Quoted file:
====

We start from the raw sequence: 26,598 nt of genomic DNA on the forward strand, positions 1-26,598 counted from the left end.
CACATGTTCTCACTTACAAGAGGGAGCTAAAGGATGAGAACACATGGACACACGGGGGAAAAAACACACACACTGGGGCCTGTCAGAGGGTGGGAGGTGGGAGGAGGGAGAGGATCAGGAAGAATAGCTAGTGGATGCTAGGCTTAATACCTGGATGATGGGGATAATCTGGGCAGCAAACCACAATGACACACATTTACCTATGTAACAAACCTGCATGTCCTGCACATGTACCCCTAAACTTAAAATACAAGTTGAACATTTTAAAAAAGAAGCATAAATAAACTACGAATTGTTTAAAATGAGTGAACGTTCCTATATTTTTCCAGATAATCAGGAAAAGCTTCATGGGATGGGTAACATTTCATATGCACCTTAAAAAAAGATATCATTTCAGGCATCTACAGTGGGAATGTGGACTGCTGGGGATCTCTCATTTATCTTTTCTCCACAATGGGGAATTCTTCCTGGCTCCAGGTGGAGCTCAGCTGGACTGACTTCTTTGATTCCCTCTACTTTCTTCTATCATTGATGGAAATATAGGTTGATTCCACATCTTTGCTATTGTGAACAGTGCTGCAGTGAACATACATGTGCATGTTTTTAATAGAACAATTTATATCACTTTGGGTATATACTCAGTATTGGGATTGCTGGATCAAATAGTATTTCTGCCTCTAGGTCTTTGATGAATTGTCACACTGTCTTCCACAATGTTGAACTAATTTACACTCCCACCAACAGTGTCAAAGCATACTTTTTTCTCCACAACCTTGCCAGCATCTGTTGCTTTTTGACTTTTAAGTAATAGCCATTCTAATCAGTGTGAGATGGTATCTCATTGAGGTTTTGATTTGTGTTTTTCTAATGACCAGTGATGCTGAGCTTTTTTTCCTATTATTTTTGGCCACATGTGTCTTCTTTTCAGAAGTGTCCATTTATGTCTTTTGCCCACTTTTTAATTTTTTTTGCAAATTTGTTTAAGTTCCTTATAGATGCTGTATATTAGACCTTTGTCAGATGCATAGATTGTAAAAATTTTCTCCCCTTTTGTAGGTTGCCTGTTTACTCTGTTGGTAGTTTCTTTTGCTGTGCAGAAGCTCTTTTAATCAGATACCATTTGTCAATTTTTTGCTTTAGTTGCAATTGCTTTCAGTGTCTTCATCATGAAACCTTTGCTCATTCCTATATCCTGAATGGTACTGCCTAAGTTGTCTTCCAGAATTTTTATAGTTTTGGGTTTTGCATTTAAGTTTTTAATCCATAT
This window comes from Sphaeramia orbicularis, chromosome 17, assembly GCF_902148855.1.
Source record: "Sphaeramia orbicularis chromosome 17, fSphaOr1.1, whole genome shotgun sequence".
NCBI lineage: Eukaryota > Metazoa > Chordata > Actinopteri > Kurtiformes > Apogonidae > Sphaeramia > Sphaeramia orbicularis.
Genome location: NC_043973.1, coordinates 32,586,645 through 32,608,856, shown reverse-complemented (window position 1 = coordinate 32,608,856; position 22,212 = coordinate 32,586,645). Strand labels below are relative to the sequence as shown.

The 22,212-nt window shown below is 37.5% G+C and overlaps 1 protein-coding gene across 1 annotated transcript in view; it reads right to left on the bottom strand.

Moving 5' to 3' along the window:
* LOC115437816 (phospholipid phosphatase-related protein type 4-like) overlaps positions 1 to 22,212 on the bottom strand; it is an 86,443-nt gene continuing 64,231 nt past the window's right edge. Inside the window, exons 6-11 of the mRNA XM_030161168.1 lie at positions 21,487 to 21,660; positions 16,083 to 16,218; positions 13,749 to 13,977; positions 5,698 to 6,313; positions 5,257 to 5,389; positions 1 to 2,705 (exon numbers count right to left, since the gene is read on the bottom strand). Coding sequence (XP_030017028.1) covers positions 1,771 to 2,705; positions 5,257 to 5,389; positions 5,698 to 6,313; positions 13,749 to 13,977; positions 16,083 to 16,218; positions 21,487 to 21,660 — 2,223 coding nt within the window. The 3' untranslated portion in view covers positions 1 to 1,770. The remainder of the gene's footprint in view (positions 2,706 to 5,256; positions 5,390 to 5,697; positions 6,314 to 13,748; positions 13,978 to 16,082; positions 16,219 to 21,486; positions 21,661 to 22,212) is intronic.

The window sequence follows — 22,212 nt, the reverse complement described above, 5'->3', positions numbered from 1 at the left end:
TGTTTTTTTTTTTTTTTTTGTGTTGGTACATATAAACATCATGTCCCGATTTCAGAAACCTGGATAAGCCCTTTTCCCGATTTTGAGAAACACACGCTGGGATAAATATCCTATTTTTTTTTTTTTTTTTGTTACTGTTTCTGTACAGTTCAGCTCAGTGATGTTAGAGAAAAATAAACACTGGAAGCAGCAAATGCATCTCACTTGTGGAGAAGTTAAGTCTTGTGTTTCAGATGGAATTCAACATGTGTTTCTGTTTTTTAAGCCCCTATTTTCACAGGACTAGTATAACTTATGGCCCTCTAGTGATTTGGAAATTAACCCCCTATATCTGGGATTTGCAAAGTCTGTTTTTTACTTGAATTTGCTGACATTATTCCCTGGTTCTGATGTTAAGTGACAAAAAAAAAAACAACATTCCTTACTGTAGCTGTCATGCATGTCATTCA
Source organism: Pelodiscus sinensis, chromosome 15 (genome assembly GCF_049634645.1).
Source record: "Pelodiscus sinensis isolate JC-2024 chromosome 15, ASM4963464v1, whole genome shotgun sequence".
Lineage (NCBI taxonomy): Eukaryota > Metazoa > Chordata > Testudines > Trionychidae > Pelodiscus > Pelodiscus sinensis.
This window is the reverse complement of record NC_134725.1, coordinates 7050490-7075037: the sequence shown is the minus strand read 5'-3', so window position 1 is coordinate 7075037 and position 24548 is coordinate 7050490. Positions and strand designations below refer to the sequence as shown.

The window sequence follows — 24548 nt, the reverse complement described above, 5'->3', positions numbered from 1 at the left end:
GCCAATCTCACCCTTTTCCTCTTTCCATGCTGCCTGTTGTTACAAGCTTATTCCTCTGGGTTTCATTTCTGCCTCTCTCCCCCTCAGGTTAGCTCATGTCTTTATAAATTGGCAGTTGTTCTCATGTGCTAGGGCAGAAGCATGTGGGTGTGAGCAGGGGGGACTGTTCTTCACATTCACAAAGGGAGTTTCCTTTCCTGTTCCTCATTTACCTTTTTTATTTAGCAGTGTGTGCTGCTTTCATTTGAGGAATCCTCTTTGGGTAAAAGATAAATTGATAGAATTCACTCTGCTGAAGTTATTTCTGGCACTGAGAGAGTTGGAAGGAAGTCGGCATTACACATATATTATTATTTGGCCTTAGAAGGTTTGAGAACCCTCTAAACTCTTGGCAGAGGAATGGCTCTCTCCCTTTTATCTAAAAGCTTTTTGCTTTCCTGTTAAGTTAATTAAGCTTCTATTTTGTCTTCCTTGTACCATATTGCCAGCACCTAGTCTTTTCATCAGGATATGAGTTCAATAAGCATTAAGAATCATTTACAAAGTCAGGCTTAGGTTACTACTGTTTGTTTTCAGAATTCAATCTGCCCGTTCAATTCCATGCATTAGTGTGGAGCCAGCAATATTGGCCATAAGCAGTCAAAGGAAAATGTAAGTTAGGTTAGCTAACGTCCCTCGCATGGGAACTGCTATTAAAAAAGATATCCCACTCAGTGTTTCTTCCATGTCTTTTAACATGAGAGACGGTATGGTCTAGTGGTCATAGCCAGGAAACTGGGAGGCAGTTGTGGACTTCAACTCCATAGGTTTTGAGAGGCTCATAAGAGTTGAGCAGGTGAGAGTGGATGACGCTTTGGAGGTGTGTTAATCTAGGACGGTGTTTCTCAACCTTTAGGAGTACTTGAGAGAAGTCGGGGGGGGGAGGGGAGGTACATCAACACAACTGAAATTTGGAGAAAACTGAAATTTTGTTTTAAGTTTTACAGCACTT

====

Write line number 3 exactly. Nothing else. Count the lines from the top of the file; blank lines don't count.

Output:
This window comes from Sphaeramia orbicularis, chromosome 17, assembly GCF_902148855.1.